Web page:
August 12, 2014 11:52 AM EDT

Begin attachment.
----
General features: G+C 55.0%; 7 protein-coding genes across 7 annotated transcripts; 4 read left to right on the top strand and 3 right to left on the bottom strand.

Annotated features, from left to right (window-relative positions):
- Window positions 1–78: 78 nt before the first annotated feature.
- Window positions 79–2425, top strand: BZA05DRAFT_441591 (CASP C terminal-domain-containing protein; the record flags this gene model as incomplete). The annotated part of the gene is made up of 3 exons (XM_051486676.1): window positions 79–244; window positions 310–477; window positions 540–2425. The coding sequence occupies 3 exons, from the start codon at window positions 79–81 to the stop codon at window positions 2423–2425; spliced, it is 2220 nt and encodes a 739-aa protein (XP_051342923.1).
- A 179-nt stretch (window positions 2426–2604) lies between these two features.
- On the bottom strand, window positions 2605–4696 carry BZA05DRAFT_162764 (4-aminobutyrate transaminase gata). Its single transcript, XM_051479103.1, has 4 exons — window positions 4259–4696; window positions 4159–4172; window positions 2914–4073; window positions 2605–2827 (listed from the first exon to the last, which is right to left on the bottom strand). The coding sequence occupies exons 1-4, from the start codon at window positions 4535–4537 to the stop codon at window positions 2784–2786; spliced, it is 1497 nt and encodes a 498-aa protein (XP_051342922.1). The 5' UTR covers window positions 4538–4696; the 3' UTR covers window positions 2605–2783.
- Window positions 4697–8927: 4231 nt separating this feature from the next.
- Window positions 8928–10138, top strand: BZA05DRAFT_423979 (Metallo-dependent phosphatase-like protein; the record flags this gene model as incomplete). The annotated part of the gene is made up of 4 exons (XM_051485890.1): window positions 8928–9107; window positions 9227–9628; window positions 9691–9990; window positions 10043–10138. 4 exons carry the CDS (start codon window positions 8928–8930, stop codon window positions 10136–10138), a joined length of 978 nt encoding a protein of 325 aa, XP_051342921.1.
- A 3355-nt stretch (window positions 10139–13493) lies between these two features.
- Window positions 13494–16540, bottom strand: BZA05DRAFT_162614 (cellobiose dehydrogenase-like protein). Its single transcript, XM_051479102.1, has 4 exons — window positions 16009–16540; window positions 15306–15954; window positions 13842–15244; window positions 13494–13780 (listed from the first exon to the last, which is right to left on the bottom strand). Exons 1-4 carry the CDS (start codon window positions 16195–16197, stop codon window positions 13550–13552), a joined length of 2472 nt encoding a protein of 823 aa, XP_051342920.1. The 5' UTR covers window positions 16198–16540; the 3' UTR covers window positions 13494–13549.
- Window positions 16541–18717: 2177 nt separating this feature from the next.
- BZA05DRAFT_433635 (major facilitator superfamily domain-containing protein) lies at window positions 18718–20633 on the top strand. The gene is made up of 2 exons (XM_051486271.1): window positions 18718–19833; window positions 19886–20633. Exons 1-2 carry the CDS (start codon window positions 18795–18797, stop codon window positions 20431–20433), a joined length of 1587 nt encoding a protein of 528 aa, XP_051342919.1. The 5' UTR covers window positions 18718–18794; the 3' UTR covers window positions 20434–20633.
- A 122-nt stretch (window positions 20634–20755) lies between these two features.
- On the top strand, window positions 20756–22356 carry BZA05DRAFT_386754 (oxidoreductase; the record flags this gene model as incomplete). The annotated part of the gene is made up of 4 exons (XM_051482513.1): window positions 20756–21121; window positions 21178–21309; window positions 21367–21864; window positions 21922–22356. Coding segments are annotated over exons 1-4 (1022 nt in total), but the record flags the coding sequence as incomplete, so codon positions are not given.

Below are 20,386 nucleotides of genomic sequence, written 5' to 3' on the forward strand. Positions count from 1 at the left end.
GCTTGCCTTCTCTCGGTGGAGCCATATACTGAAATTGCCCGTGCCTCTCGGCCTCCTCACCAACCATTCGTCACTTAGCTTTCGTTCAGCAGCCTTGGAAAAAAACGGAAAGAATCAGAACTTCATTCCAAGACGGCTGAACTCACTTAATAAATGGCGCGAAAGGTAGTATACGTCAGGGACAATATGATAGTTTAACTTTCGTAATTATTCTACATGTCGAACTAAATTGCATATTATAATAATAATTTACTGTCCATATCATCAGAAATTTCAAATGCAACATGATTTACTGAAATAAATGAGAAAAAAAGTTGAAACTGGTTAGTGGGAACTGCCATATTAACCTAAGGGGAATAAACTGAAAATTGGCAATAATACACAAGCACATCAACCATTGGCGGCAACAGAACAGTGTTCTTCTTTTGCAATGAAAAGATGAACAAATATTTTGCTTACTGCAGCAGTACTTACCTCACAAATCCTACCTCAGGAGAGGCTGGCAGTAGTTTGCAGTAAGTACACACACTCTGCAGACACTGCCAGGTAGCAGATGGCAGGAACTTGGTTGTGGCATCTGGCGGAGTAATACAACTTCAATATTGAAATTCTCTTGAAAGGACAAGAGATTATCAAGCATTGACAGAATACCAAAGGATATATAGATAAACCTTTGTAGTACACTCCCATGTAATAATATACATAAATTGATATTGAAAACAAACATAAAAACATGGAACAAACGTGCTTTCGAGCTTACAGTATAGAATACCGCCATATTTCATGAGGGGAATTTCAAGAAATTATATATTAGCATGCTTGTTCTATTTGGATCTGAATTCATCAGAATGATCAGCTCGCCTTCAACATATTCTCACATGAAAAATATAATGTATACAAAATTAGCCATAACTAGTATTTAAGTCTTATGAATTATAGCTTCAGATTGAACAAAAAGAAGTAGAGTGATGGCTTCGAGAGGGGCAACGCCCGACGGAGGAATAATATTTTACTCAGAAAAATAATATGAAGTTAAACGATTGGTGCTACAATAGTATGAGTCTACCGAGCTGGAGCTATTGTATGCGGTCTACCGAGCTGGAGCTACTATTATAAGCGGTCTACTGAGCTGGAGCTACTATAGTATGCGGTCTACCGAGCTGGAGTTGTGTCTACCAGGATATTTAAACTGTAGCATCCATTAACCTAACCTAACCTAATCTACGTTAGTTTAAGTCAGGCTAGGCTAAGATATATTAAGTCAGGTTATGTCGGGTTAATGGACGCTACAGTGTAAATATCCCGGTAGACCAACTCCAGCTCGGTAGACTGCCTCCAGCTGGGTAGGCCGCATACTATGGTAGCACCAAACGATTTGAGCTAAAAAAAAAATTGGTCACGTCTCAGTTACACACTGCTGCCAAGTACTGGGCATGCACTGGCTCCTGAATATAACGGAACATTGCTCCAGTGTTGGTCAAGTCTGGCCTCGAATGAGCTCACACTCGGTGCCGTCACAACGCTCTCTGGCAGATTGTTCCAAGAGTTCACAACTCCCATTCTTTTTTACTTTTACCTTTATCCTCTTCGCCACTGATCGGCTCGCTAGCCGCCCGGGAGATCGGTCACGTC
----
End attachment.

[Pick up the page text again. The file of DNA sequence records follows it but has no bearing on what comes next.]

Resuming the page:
Many TV writers spend their careers trying to get critics to take them seriously; Rod Serling’s genius was to create a serious show and convince people that it was frivolous. The Twilight Zone‘s anthology episodes were mini masterworks of pulp storytelling, but they were also comments on conformity, McCarthyism and the threat of nuclear war, among other (often unnoticed) subjects. Yet in a famous 1959 interview, Mike Wallace asked Serling why, with the show, he had given up writing anything “important.” The Twilight Zone wasn’t self-important, though, nor was it an editorial—many of the episodes were about more philosophical conflicts, or just old-fashioned sci-fi mind-blowers. But Serling taught TV writers a lesson that’s lived on today in shows like Battlestar Galactica: if you’ve got a point to make, sometimes it’s better to let the monsters and robots do the talking.

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